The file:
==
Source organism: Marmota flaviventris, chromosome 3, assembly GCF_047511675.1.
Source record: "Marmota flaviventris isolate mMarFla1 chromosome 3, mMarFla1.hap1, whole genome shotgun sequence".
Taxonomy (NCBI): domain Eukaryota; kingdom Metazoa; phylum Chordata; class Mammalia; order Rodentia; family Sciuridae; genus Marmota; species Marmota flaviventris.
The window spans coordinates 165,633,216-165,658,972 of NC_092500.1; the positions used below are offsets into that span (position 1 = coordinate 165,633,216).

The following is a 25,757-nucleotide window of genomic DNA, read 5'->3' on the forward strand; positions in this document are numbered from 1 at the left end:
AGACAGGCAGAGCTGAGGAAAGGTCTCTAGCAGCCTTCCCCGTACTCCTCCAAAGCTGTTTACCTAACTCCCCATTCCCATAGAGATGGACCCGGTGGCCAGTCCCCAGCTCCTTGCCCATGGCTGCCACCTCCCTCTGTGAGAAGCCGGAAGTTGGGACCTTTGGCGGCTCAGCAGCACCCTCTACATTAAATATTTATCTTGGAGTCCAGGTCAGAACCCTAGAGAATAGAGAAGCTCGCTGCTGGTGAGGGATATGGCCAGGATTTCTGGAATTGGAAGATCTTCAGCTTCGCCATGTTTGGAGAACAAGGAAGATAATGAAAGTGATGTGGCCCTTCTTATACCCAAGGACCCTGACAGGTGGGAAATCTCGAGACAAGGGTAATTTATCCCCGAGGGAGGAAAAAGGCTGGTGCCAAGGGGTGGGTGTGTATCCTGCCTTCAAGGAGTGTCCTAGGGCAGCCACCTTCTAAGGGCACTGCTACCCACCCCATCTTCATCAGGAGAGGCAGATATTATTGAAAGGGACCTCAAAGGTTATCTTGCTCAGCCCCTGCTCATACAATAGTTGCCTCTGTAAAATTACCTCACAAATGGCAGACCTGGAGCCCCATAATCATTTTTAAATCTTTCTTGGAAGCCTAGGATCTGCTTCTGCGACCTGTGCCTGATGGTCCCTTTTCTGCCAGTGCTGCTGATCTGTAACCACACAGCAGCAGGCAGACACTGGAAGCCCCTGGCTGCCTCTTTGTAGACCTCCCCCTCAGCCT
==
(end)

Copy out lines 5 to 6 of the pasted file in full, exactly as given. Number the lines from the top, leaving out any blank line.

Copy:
The following is a 25,757-nucleotide window of genomic DNA, read 5'->3' on the forward strand; positions in this document are numbered from 1 at the left end:
AGACAGGCAGAGCTGAGGAAAGGTCTCTAGCAGCCTTCCCCGTACTCCTCCAAAGCTGTTTACCTAACTCCCCATTCCCATAGAGATGGACCCGGTGGCCAGTCCCCAGCTCCTTGCCCATGGCTGCCACCTCCCTCTGTGAGAAGCCGGAAGTTGGGACCTTTGGCGGCTCAGCAGCACCCTCTACATTAAATATTTATCTTGGAGTCCAGGTCAGAACCCTAGAGAATAGAGAAGCTCGCTGCTGGTGAGGGATATGGCCAGGATTTCTGGAATTGGAAGATCTTCAGCTTCGCCATGTTTGGAGAACAAGGAAGATAATGAAAGTGATGTGGCCCTTCTTATACCCAAGGACCCTGACAGGTGGGAAATCTCGAGACAAGGGTAATTTATCCCCGAGGGAGGAAAAAGGCTGGTGCCAAGGGGTGGGTGTGTATCCTGCCTTCAAGGAGTGTCCTAGGGCAGCCACCTTCTAAGGGCACTGCTACCCACCCCATCTTCATCAGGAGAGGCAGATATTATTGAAAGGGACCTCAAAGGTTATCTTGCTCAGCCCCTGCTCATACAATAGTTGCCTCTGTAAAATTACCTCACAAATGGCAGACCTGGAGCCCCATAATCATTTTTAAATCTTTCTTGGAAGCCTAGGATCTGCTTCTGCGACCTGTGCCTGATGGTCCCTTTTCTGCCAGTGCTGCTGATCTGTAACCACACAGCAGCAGGCAGACACTGGAAGCCCCTGGCTGCCTCTTTGTAGACCTCCCCCTCAGCCT